Blasting the bullet-proof window with paper bombs

Screen Shot 2015-03-12 at 3.09.48 AM

“It’s all personalities; it’s all politics; they’re all whores; and you can’t change the world…” – words of wisdom from a well-known waterfront Don.


Six Shooter Junction –  Though members of the “mainstream” media get details on crimes and investigation that reflects today’s news today, social media outlets must wade through the swampy rigamarole of endless bureaucratic hassles for the same information.

The truth is, truth as reflected in public records of public offices is held hostage by officials who refuse to acknowledge the fact that the records are merely under their custody. They don’t own the information. The records belong to We The People Of The State of Texas. When at long last the information is released, it usually has official claw marks all over it.

A case in point is as follows.

A mole in the McLennan County Sheriff’s Office has provided many items of public record previously unknown to outsiders that make clear the degree and severity of disaffection between the two top lawmen – Sheriff Parnell McNamara and former Chief Deputy Matt Cawthon, a retired Texas Ranger – that led to Cawthon’s seemingly sudden resignation at the beginning of the new fiscal year on October 1.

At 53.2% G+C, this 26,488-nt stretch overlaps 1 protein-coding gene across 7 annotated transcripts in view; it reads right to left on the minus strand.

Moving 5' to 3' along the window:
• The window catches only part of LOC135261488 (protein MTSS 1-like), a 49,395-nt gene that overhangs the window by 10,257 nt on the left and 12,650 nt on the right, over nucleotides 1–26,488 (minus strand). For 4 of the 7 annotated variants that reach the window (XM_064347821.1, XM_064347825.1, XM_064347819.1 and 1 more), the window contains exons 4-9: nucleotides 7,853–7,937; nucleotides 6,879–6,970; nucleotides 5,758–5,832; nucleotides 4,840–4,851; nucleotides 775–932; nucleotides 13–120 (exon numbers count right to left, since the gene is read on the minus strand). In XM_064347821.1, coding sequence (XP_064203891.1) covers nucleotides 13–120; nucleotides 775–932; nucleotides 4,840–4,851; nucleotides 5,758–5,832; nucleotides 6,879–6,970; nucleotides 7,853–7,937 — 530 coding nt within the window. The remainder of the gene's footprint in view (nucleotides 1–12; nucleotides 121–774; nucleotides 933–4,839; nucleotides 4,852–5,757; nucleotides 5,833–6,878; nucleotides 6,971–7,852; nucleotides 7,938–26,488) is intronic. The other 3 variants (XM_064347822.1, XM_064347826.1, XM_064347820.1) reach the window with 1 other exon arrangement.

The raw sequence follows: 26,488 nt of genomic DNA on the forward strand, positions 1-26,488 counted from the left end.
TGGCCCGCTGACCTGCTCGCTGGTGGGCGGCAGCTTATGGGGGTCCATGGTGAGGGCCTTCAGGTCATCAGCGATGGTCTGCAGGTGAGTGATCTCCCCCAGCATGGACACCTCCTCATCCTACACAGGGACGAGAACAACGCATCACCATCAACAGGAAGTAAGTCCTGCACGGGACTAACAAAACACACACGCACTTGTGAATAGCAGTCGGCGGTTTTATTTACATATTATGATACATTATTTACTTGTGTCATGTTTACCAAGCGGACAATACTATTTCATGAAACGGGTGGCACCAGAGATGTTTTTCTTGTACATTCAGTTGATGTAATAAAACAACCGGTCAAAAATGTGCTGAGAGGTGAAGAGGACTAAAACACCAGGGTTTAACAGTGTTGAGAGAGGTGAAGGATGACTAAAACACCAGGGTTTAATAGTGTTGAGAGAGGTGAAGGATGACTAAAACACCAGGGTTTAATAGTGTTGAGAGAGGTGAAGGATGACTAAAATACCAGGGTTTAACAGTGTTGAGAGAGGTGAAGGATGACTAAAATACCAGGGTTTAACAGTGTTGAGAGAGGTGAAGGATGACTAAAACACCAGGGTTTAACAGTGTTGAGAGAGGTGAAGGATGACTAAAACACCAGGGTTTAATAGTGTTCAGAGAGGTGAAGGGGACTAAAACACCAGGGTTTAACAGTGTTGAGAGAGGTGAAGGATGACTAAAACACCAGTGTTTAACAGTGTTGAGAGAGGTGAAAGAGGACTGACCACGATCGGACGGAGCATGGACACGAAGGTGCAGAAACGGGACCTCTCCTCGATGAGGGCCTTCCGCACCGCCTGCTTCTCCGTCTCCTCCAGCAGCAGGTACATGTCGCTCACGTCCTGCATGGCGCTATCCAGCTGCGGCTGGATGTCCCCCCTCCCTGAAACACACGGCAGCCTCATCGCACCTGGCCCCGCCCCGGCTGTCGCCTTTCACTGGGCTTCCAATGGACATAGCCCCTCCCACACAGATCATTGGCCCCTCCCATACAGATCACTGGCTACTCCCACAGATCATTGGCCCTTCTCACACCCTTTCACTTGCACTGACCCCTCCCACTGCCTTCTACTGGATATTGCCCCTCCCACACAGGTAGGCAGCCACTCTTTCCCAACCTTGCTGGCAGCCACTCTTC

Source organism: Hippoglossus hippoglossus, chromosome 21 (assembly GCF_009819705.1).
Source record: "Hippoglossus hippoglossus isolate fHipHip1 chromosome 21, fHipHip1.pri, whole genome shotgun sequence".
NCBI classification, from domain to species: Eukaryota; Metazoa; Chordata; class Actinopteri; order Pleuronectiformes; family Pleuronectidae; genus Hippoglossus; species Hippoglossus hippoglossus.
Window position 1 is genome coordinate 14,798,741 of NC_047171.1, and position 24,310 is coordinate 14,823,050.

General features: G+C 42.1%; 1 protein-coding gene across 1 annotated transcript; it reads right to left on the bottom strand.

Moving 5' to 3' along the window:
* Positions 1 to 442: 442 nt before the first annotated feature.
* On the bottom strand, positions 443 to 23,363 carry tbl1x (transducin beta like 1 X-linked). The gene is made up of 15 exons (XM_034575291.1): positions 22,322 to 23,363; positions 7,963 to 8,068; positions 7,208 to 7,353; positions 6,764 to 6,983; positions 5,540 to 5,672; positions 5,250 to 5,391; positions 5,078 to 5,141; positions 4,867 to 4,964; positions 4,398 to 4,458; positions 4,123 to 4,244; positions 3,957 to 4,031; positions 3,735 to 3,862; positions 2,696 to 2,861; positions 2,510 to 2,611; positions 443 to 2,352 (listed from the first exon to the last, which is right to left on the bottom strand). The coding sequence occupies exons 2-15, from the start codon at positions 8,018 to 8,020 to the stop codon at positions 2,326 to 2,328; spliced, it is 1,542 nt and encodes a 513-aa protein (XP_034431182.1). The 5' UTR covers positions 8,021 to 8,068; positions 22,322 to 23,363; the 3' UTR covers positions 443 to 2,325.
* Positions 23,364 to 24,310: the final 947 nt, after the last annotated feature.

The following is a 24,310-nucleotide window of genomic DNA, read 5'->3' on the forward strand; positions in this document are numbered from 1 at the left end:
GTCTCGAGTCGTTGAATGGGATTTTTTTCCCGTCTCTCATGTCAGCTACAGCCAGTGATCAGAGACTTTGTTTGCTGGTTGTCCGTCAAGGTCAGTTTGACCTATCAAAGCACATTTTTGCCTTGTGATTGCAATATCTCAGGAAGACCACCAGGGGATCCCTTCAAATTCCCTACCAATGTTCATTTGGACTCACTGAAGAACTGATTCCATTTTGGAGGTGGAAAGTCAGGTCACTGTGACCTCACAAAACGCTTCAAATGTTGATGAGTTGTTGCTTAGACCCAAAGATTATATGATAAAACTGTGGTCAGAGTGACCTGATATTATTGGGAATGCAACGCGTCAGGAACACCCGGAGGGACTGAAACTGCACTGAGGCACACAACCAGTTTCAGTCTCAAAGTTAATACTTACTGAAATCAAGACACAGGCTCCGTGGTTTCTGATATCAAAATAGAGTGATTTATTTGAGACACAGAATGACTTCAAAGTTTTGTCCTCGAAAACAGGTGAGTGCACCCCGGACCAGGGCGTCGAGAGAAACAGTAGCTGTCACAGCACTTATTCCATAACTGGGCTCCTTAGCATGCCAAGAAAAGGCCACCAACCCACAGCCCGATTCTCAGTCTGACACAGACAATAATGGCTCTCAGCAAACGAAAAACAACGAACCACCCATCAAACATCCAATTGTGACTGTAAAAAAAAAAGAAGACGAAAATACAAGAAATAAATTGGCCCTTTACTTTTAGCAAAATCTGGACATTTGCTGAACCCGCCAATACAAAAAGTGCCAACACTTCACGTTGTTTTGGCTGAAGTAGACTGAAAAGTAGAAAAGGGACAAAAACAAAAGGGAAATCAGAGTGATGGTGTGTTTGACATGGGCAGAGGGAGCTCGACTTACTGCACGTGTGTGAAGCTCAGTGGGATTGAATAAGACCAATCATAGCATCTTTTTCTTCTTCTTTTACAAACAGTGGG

It has come to we of The Legendary that precisely the same information has been provided to other media outlets whose editors simply choose to ignore their contents in favor of more managed news releases provided them by law enforcement simply because of their status as broadcasters and publishers who are supported by merchants who buy advertising space, and public officials who control the flow of information between elections.

Details of previously unknown information received anonymously were corroborated through public information requests, but not without a struggle. At length, through a series of eight simultaneously submitted requests, a pattern of administrative intimidation and harrassment became clear, a pattern of complaints handled through transfers, threatened resignations, and re-hiring in different capacities at similar pay grades. Though in all cases the papers received from the anonymous source are identical to those released by request, it didn’t come easily.